Many times in life we wish we could just press pause on the DVR of life and hold that moment. As I watch my children growing, way too quickly for my liking, I find that I search for that button almost daily. Lately, we have been looking at colleges for my oldest while preparing my second for high school and my third for the big middle school jump. We are, as one might say, Transitioning.
Last year I read Katrina Kennison’s beautiful book, The Gift of an Ordinary Day, with held back tears. Katrina’s emotional memoir wrenches your heart as you watch her letting go of her growing boys. Her journey into her own transition really left me aching.
I still have lots of time before I feel that. Right?
Turns out I was wise enough to have children well-spaced so, I do have some time for that. What I didn’t plan for was the amount of transitions I will have to go through at the same time. As I grieve in advance for the loss of my family of six to five when my son goes off to college, I can also smile down on my four year old knowing she’ll still be around for quite some time.
But, what do all of these transitions mean for me?
I sat with this for a while on my porch this morning. First cup of coffee, first beautiful day in a very long while and I feel restless. I have been wanting, much like Katrina in her book, to move. I don’t want to uproot my family to a beautiful rural town like she did (although at times, its tempting) but, I do really feel the need for change. I have this innate need to pack up our belongings, purge ourselves of the collection of old stuff and start over. I would love to cocoon my children in a home on the edge of the Earth and never let them leave. I know, obviously this is not realistic or at all healthy.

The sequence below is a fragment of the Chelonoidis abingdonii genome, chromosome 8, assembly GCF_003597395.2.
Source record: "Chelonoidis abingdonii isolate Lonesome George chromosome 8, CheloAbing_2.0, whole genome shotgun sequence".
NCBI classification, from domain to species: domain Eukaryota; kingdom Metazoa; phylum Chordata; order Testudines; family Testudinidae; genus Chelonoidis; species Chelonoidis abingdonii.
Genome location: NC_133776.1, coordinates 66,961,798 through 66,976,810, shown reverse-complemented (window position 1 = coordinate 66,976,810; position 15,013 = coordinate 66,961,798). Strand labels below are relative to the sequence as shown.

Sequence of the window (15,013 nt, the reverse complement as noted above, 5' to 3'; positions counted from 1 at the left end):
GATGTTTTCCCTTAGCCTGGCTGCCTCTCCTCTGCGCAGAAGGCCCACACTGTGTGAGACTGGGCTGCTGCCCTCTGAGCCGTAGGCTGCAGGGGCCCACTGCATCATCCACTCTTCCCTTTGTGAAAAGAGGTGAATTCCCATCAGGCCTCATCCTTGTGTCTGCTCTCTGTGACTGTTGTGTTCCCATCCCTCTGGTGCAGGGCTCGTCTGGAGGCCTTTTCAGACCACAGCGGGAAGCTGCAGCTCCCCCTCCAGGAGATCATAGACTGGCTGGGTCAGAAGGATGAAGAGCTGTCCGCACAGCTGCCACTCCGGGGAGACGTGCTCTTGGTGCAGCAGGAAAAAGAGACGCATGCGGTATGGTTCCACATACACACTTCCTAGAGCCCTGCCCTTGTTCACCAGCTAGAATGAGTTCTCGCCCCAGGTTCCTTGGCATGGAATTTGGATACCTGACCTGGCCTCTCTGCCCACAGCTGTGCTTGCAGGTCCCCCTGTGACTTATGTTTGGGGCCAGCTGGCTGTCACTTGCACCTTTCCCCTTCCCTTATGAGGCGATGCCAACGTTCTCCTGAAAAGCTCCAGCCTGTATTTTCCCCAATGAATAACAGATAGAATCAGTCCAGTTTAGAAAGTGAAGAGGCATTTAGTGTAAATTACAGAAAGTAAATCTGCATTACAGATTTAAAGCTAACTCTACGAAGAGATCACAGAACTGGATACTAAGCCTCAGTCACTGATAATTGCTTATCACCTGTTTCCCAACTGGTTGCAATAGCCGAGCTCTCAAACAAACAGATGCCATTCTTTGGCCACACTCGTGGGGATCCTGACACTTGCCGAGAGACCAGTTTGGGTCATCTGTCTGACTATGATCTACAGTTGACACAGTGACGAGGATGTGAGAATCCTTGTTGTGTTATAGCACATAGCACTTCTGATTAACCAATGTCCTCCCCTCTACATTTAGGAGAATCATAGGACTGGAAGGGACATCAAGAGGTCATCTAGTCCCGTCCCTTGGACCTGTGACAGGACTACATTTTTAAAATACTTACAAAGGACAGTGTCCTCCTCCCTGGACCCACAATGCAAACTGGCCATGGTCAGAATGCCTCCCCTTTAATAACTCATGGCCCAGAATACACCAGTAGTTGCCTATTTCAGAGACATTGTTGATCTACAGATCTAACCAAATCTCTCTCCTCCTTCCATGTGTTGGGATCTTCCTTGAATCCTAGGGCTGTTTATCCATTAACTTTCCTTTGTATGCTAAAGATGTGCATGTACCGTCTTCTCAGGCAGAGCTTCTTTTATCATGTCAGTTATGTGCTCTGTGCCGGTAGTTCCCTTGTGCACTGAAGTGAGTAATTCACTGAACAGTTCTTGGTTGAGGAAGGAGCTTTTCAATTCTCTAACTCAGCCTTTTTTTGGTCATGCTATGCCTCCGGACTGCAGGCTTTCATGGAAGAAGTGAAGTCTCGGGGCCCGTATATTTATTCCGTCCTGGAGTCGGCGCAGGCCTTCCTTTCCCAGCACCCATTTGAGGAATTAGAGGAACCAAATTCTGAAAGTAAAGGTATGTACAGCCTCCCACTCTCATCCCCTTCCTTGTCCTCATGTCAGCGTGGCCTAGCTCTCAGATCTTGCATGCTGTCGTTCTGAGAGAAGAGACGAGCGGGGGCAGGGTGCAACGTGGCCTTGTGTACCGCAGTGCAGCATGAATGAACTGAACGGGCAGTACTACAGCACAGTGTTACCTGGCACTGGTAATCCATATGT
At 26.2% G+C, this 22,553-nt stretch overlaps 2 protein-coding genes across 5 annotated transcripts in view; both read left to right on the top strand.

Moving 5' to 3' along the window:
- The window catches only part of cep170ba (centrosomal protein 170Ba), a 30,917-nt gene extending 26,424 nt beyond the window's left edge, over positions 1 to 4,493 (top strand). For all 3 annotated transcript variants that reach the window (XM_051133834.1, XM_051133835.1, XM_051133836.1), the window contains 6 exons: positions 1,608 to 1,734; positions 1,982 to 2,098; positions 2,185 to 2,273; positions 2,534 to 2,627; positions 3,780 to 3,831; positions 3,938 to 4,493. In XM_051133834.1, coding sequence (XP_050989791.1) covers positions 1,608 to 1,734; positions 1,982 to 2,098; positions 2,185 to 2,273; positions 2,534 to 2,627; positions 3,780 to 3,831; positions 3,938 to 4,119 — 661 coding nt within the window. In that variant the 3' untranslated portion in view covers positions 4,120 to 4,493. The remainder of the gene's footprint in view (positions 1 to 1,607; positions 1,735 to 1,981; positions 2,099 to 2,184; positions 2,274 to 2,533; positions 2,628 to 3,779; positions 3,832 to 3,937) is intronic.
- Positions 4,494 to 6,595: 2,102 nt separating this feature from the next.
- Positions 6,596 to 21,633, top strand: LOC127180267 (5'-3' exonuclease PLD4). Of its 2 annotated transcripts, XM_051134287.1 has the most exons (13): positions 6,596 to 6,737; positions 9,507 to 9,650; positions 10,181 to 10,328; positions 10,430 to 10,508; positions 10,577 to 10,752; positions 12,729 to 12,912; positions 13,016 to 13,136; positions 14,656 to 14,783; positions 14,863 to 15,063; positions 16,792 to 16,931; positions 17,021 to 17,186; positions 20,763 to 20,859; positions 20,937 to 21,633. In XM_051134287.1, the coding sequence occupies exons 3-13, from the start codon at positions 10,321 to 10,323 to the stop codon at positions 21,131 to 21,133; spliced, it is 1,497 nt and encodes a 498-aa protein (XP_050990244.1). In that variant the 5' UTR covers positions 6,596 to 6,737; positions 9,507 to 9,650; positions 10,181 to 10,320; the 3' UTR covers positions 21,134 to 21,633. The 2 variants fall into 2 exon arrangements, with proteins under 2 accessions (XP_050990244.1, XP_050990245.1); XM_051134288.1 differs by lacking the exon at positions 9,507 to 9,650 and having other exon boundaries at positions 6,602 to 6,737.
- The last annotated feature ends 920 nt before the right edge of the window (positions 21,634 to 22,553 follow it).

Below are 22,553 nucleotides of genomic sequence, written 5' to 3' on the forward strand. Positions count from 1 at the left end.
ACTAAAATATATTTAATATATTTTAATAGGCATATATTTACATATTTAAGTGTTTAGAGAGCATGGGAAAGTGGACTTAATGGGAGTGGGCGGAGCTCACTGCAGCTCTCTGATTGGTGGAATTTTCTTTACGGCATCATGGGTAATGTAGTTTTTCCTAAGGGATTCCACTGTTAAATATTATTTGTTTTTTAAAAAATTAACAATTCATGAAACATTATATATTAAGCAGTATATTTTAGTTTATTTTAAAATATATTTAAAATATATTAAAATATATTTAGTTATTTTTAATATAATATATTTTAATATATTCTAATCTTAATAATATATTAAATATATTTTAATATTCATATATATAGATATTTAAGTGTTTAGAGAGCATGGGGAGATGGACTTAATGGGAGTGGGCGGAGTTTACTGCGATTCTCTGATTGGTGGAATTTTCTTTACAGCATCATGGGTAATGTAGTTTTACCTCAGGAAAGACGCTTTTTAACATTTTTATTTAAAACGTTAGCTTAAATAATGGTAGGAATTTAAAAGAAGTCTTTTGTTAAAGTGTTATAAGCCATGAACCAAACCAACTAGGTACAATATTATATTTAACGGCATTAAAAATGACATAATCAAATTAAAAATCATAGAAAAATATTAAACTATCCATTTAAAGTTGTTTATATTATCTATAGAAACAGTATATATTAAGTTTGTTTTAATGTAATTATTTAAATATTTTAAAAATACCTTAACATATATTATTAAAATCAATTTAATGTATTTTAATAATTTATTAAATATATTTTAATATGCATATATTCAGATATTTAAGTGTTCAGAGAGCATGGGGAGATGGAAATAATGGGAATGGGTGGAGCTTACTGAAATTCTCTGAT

I watch my son turning practically overnight into a man. He is so smart, kind and capable. I used to think there is no way he could survive without me. He needs me to remind him to eat, to wash up, to clean his room, pack his overnight bag. But, the truth is it is me that has the need. I have done well. I have raised very capable children who can care for themselves and it is time to transition them into their the natural stages of their own lives. It is also time to transition me into mine. This doesn’t mean that I am no longer needed, but for my older three it means that I have to wait to be asked to help. I can stop anticipating what my children will need and start thinking about what I need. What a novel thought. It is so difficult for me to think about what I need and so much easier to focus on the needs of others. As mothers we come preprogrammed to put ourselves on the back burner. It is a constant struggle for me to remember to ask myself “Sara, What do you want for dinner? What do you want to do today?” I am so used to thinking about how my children will react to what I put on the table or if they will all enjoy the activity set out for day.
I will sit with these thoughts and see what happens. Try to focus on the tremendous gift that growth and change can bring. While its sad and scary at the same time I am excited for my children and the experiences they are about to embrace. I will be here waiting to wipe a tear, pay a bill and keep on moving. I will also be here doing my own thing.
Transitioning into the next stage. Wish me luck.